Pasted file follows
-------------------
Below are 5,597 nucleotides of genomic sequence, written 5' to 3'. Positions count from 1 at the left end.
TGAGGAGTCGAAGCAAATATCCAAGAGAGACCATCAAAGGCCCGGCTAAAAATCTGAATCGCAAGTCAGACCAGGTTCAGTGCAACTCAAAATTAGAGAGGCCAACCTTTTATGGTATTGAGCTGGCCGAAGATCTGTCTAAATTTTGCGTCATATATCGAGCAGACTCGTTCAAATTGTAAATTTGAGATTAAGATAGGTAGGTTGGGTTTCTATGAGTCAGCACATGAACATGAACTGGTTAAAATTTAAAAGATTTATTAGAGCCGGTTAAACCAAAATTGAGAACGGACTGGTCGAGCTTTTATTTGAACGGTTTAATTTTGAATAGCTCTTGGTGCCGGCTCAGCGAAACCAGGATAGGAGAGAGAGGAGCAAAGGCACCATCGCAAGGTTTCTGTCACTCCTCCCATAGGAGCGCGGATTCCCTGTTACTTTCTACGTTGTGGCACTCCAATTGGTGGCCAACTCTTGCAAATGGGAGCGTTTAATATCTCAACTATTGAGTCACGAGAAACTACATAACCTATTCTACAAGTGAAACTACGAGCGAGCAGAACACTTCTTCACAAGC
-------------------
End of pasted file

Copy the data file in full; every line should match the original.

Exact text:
Below are 5,597 nucleotides of genomic sequence, written 5' to 3'. Positions count from 1 at the left end.
TGAGGAGTCGAAGCAAATATCCAAGAGAGACCATCAAAGGCCCGGCTAAAAATCTGAATCGCAAGTCAGACCAGGTTCAGTGCAACTCAAAATTAGAGAGGCCAACCTTTTATGGTATTGAGCTGGCCGAAGATCTGTCTAAATTTTGCGTCATATATCGAGCAGACTCGTTCAAATTGTAAATTTGAGATTAAGATAGGTAGGTTGGGTTTCTATGAGTCAGCACATGAACATGAACTGGTTAAAATTTAAAAGATTTATTAGAGCCGGTTAAACCAAAATTGAGAACGGACTGGTCGAGCTTTTATTTGAACGGTTTAATTTTGAATAGCTCTTGGTGCCGGCTCAGCGAAACCAGGATAGGAGAGAGAGGAGCAAAGGCACCATCGCAAGGTTTCTGTCACTCCTCCCATAGGAGCGCGGATTCCCTGTTACTTTCTACGTTGTGGCACTCCAATTGGTGGCCAACTCTTGCAAATGGGAGCGTTTAATATCTCAACTATTGAGTCACGAGAAACTACATAACCTATTCTACAAGTGAAACTACGAGCGAGCAGAACACTTCTTCACAAGC